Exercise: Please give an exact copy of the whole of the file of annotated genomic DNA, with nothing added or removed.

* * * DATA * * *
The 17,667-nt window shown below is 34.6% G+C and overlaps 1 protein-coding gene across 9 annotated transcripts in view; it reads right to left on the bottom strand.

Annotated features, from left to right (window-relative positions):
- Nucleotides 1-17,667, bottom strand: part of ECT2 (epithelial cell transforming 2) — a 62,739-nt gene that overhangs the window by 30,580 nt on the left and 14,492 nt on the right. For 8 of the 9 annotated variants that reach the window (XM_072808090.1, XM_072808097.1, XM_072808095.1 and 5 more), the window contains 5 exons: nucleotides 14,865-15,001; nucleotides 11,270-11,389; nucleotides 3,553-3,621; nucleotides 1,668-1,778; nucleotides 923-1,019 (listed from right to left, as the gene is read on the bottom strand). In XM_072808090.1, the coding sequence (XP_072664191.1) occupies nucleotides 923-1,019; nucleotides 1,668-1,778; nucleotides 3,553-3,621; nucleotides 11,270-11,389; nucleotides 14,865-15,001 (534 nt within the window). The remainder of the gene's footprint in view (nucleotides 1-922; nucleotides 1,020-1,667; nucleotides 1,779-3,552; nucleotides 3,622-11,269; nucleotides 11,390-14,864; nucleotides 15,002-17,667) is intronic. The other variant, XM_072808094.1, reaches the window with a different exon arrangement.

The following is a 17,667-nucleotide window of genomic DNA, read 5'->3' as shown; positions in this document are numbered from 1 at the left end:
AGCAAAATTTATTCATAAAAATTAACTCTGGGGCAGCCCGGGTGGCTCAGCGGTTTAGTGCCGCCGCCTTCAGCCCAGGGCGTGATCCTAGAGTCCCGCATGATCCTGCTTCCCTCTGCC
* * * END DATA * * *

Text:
The 17,667-nt window shown below is 34.6% G+C and overlaps 1 protein-coding gene across 9 annotated transcripts in view; it reads right to left on the bottom strand.

Annotated features, from left to right (window-relative positions):
- Nucleotides 1-17,667, bottom strand: part of ECT2 (epithelial cell transforming 2) — a 62,739-nt gene that overhangs the window by 30,580 nt on the left and 14,492 nt on the right. For 8 of the 9 annotated variants that reach the window (XM_072808090.1, XM_072808097.1, XM_072808095.1 and 5 more), the window contains 5 exons: nucleotides 14,865-15,001; nucleotides 11,270-11,389; nucleotides 3,553-3,621; nucleotides 1,668-1,778; nucleotides 923-1,019 (listed from right to left, as the gene is read on the bottom strand). In XM_072808090.1, the coding sequence (XP_072664191.1) occupies nucleotides 923-1,019; nucleotides 1,668-1,778; nucleotides 3,553-3,621; nucleotides 11,270-11,389; nucleotides 14,865-15,001 (534 nt within the window). The remainder of the gene's footprint in view (nucleotides 1-922; nucleotides 1,020-1,667; nucleotides 1,779-3,552; nucleotides 3,622-11,269; nucleotides 11,390-14,864; nucleotides 15,002-17,667) is intronic. The other variant, XM_072808094.1, reaches the window with a different exon arrangement.

The following is a 17,667-nucleotide window of genomic DNA, read 5'->3' as shown; positions in this document are numbered from 1 at the left end:
AGCAAAATTTATTCATAAAAATTAACTCTGGGGCAGCCCGGGTGGCTCAGCGGTTTAGTGCCGCCGCCTTCAGCCCAGGGCGTGATCCTAGAGTCCCGCATGATCCTGCTTCCCTCTGCC